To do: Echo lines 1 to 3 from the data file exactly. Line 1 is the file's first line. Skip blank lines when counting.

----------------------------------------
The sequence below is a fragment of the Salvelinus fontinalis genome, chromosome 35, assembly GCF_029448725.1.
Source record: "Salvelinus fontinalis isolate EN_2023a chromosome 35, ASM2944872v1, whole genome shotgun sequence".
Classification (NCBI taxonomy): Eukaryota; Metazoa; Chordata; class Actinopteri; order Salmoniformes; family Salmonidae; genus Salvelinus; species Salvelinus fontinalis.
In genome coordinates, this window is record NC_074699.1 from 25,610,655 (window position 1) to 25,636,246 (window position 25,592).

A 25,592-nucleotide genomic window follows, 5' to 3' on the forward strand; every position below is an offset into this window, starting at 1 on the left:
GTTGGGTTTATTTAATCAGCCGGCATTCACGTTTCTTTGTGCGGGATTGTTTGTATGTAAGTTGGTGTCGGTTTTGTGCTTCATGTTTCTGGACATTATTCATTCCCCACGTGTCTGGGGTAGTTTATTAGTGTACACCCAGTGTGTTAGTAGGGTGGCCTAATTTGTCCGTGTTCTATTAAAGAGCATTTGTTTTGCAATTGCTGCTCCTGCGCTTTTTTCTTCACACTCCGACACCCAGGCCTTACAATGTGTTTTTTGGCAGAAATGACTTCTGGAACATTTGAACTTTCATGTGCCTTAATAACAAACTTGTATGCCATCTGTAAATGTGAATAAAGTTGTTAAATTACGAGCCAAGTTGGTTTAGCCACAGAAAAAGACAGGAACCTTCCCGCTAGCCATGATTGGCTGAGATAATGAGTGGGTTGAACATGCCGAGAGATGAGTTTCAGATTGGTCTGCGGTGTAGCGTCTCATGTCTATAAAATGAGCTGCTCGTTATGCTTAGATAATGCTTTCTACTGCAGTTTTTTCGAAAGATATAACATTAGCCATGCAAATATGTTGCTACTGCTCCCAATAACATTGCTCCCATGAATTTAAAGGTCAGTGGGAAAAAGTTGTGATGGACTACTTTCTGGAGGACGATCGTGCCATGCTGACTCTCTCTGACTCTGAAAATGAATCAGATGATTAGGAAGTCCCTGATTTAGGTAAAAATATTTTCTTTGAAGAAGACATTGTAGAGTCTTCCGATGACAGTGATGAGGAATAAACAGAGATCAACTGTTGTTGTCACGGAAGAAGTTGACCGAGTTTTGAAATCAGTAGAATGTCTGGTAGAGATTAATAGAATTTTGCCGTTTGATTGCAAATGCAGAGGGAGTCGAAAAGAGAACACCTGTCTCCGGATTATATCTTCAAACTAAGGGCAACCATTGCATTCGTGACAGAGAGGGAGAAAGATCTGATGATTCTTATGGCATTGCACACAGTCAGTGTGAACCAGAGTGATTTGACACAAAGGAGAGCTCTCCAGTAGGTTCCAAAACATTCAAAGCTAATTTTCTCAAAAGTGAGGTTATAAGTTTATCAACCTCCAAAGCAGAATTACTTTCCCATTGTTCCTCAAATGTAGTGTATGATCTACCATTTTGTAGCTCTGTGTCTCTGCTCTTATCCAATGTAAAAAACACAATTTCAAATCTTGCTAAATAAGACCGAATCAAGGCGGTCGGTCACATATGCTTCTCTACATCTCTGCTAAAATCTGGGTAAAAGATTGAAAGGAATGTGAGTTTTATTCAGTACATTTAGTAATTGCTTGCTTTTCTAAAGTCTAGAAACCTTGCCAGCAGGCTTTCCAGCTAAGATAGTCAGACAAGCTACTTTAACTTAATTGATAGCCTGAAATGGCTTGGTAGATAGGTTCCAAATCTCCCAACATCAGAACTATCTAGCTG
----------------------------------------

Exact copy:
The sequence below is a fragment of the Salvelinus fontinalis genome, chromosome 35, assembly GCF_029448725.1.
Source record: "Salvelinus fontinalis isolate EN_2023a chromosome 35, ASM2944872v1, whole genome shotgun sequence".
Classification (NCBI taxonomy): Eukaryota; Metazoa; Chordata; class Actinopteri; order Salmoniformes; family Salmonidae; genus Salvelinus; species Salvelinus fontinalis.